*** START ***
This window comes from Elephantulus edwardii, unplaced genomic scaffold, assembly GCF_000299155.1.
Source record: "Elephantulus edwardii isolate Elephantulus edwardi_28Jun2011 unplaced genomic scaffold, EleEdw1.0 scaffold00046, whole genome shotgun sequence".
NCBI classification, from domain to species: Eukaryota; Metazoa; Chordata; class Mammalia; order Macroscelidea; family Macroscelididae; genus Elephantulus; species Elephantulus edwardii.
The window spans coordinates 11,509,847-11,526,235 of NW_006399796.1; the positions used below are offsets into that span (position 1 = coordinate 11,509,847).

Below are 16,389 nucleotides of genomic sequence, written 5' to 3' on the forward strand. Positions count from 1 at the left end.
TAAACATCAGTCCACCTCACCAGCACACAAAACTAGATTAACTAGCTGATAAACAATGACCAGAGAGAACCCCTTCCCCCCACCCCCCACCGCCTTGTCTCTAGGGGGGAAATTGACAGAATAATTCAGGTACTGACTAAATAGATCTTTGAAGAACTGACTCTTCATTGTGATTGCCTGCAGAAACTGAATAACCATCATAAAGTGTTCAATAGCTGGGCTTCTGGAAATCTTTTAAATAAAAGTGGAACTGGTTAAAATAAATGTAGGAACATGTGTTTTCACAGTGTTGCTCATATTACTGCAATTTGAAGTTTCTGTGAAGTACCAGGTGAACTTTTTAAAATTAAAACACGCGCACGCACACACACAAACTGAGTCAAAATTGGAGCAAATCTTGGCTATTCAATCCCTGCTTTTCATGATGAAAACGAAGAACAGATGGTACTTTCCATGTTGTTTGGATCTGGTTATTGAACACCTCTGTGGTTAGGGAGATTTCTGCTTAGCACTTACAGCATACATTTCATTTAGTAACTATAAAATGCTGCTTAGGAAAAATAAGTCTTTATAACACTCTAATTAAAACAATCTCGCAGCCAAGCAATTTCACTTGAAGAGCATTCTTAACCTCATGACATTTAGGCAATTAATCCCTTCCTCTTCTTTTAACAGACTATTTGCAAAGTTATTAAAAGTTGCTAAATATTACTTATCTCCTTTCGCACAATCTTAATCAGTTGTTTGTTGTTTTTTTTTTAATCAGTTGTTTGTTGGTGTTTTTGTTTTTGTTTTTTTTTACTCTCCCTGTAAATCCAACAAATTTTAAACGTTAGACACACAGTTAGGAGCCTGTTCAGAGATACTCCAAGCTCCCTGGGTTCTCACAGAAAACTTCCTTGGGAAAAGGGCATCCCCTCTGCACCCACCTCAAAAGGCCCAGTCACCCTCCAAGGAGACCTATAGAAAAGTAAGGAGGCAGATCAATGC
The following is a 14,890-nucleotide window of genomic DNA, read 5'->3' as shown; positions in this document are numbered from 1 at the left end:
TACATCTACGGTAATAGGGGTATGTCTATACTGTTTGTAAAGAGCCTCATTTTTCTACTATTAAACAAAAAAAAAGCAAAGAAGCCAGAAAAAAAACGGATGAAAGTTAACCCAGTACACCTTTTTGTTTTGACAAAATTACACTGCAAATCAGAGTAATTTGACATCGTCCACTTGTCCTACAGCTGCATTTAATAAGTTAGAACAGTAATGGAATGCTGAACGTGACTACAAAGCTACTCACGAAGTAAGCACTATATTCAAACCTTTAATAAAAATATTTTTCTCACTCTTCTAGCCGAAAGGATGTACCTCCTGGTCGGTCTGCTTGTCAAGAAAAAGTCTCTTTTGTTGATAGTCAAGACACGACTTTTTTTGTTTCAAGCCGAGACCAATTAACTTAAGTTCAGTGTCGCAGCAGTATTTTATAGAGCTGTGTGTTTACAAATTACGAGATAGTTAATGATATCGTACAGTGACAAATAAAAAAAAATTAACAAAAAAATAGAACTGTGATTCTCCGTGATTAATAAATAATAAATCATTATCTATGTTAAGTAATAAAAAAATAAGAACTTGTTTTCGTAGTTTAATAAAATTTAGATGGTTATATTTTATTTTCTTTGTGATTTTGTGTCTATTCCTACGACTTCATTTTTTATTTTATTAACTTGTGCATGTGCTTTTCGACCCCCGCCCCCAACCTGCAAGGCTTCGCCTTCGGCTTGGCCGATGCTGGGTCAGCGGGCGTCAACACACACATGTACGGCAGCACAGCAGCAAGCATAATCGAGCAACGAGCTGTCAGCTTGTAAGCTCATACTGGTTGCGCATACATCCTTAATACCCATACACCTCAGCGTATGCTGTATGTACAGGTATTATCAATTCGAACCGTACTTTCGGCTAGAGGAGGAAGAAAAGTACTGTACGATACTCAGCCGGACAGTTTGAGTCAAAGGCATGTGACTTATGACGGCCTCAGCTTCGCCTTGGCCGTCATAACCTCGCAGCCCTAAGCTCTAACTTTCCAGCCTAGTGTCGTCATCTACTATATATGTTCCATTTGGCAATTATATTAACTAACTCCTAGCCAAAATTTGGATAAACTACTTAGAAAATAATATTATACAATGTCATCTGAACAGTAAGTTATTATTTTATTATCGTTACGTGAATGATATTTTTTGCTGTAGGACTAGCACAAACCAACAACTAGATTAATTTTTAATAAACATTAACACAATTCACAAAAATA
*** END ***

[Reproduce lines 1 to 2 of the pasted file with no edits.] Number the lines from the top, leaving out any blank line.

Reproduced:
This window comes from Elephantulus edwardii, unplaced genomic scaffold, assembly GCF_000299155.1.
Source record: "Elephantulus edwardii isolate Elephantulus edwardi_28Jun2011 unplaced genomic scaffold, EleEdw1.0 scaffold00046, whole genome shotgun sequence".